One of my favorite places to walk through in Sofia is the staircase that links Dondukov Boulevard to Moskovska Street, which starts right after Budapest Street stops in a dead end.
The two flights of stairs are a convenient shortcut for pedestrians, but whenever I’m in the neighborhood, I always make it a point to go and climb them even if they’re a bit out of my way, just for fun. There’s something whimsical, quite unusual and surprising about this open-air staircase right in the middle of the city, surrounded by greenery (or dried foliage, depending on the season) and built into the slope that separates the two streets – to me the stairs seem kind of like Harry Potter‘s Platform 9¾ and whenever I climb them, I half expect to come up not to one of Sofia’s central streets, but into some fairytale world. Once, I even saw a baby hedgehog on the landing between the two flights, as if it had fallen out of some Brothers Grimm story and ended up on the landing.
I was in the area recently, after having spent a few months away from Sofia, and decided to go by the stairs. This time, they looked even more whimsical than usual, as I found them painted in all the colors of the rainbow. When I got up to the landing between the two flights, I noticed a stencil that read, “Grey is Not the Color of the Balkans.” The colorful intervention apparently dates back to the beginning of September and was done to show solidarity with the “quiet protest” and wave of stairways-painting in Istanbul (where, unlike Sofia, such pedestrian stairways don’t seem to be a rarity) and the rest of Turkey. Also unlike Istanbul, it seems that the Sofia Municipality didn’t bother to paint the stairway back to grey – a feat worth celebrating, especially considering its proven record of speedily wiping away all traces of such colorful (and political) transformations of public space. So, although it’s a little faded by now, the rainbow is still there today. To me, it was a good reminder of a year marked by protests, not just in Bulgaria but in many other places around the world, as well as a welcome burst of color on a drab and grey January day.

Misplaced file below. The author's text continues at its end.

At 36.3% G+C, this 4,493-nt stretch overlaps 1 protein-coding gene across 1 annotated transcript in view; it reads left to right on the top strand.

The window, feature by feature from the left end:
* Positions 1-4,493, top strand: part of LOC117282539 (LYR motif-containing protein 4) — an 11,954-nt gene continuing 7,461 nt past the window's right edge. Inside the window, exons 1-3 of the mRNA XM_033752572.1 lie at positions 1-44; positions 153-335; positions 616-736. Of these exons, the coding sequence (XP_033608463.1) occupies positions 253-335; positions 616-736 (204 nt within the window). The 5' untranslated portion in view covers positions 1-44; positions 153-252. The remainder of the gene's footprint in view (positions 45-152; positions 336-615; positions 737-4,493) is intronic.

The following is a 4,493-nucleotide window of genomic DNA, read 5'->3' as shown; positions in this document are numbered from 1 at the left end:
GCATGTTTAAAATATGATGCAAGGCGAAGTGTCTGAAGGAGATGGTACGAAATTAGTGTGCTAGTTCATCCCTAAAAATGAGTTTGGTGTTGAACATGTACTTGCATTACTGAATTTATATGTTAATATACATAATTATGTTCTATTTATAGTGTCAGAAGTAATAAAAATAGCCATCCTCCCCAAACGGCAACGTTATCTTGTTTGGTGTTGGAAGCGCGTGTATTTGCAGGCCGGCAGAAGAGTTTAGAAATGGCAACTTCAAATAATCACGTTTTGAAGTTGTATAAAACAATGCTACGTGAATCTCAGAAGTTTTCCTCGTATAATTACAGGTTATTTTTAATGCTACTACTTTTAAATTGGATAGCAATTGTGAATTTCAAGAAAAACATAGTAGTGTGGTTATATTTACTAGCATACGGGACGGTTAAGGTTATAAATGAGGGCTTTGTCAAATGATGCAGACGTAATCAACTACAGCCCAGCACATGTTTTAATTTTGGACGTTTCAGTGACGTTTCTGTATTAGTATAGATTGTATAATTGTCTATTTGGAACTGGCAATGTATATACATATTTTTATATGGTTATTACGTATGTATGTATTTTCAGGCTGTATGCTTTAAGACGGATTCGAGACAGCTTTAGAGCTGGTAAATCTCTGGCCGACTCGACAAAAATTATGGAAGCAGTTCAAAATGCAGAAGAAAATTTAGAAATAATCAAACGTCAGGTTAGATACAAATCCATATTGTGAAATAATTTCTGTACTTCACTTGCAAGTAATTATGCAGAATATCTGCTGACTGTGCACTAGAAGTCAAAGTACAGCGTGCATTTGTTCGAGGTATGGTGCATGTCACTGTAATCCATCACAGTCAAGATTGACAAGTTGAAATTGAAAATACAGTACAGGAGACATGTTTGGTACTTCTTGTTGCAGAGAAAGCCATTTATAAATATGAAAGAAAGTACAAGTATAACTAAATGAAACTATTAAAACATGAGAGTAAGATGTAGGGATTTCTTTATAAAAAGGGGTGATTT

The first is the town’s Antique history, testified by the Roman architectural remains, including: the humongous Arena, where – in addition to plays and concerts, corridas are still being held; a smaller open-air theater, which is currently undergoing restoration; the Alyscamps (Roman necropolis); and the Obelisk, located on the Place de la République.
The second is the relatively short period that Vincent Van Gogh spent living and working in and around the town between 1888 and 1890, during which he produced over 300 paintings. All over Arles, there are plaques embedded into the pavements, which take visitors on a walking tour of the spots, where Van Gogh set up his easel to paint some of his best known canvases, such as Starry Night Over the Rhône, The Café Terrace on the Place du Forum, Arles, at Night, and The Yellow House. Initially I thought the image on the plaques, somewhat inexplicably, represented a hiker with a backpack (oops!), though it turns out that apparently it is based on one of Van Gogh’s self-portraits The Painter on His Way to Work, which showed the artist walking on the road to Montmajour. (The painting used to be part of the collection of the Kaiser-Friedrich-Museum in Magdeburg, but is unfortunately believed to have been destroyed by a fire in World War II.)